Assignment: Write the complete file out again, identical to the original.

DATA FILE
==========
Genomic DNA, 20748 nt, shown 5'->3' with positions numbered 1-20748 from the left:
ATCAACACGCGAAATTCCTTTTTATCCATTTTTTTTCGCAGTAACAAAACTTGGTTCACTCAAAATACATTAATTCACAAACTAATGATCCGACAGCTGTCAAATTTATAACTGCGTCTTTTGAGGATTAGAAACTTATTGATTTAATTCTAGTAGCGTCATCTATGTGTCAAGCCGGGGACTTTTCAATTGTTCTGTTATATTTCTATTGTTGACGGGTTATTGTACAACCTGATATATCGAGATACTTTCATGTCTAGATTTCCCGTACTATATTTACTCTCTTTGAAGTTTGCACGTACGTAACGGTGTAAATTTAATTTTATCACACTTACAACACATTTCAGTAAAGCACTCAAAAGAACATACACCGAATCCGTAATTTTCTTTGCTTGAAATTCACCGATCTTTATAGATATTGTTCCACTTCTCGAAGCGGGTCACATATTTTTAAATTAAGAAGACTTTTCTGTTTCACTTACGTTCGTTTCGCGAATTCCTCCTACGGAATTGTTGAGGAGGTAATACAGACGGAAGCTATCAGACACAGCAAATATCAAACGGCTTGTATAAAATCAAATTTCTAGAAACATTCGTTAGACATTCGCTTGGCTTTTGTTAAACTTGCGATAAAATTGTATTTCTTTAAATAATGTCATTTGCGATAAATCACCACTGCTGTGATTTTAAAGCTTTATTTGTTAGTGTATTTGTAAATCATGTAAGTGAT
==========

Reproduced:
Genomic DNA, 20748 nt, shown 5'->3' with positions numbered 1-20748 from the left:
ATCAACACGCGAAATTCCTTTTTATCCATTTTTTTTCGCAGTAACAAAACTTGGTTCACTCAAAATACATTAATTCACAAACTAATGATCCGACAGCTGTCAAATTTATAACTGCGTCTTTTGAGGATTAGAAACTTATTGATTTAATTCTAGTAGCGTCATCTATGTGTCAAGCCGGGGACTTTTCAATTGTTCTGTTATATTTCTATTGTTGACGGGTTATTGTACAACCTGATATATCGAGATACTTTCATGTCTAGATTTCCCGTACTATATTTACTCTCTTTGAAGTTTGCACGTACGTAACGGTGTAAATTTAATTTTATCACACTTACAACACATTTCAGTAAAGCACTCAAAAGAACATACACCGAATCCGTAATTTTCTTTGCTTGAAATTCACCGATCTTTATAGATATTGTTCCACTTCTCGAAGCGGGTCACATATTTTTAAATTAAGAAGACTTTTCTGTTTCACTTACGTTCGTTTCGCGAATTCCTCCTACGGAATTGTTGAGGAGGTAATACAGACGGAAGCTATCAGACACAGCAAATATCAAACGGCTTGTATAAAATCAAATTTCTAGAAACATTCGTTAGACATTCGCTTGGCTTTTGTTAAACTTGCGATAAAATTGTATTTCTTTAAATAATGTCATTTGCGATAAATCACCACTGCTGTGATTTTAAAGCTTTATTTGTTAGTGTATTTGTAAATCATGTAAGTGAT